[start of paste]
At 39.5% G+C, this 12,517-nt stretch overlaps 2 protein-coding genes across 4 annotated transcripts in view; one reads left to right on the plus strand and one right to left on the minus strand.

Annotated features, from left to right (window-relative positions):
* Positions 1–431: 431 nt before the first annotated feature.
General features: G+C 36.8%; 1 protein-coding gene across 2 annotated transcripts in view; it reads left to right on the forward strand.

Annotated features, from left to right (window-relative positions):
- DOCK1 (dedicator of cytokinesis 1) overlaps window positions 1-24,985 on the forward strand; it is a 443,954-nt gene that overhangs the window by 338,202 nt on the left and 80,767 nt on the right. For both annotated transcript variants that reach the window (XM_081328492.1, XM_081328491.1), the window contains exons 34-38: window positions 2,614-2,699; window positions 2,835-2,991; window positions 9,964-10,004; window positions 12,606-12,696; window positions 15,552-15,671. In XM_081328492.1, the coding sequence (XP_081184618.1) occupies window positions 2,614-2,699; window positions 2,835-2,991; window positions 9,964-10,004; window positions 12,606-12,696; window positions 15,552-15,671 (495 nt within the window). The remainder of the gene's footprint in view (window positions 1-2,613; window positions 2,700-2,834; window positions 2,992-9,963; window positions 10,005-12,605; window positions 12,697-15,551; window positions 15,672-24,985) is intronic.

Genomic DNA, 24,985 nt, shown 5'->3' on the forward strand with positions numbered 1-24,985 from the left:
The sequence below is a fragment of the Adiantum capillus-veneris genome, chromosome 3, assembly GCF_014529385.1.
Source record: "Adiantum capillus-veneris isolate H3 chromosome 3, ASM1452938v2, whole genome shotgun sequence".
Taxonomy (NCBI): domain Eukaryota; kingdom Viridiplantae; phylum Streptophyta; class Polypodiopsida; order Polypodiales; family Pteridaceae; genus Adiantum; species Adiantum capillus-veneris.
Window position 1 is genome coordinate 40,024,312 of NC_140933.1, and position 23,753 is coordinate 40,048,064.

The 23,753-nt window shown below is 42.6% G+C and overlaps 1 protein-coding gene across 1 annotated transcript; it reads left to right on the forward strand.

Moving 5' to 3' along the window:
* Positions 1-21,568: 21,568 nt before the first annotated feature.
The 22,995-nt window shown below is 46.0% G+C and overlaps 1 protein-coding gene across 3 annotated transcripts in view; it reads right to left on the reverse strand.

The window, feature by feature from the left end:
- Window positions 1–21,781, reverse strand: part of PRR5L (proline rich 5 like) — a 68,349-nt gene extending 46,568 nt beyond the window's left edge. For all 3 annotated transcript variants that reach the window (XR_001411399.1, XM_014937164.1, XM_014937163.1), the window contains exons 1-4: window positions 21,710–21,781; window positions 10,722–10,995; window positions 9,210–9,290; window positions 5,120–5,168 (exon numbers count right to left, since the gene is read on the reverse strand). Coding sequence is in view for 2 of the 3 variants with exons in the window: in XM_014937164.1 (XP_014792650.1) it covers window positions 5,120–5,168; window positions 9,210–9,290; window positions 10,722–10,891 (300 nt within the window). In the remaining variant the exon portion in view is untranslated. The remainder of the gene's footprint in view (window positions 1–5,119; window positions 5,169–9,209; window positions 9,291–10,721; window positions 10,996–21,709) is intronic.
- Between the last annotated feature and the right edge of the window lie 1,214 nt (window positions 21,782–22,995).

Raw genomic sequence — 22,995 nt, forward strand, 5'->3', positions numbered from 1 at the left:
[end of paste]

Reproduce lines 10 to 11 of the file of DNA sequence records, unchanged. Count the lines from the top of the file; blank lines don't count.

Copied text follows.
Taxonomy (NCBI): domain Eukaryota; kingdom Viridiplantae; phylum Streptophyta; class Polypodiopsida; order Polypodiales; family Pteridaceae; genus Adiantum; species Adiantum capillus-veneris.
Window position 1 is genome coordinate 40,024,312 of NC_140933.1, and position 23,753 is coordinate 40,048,064.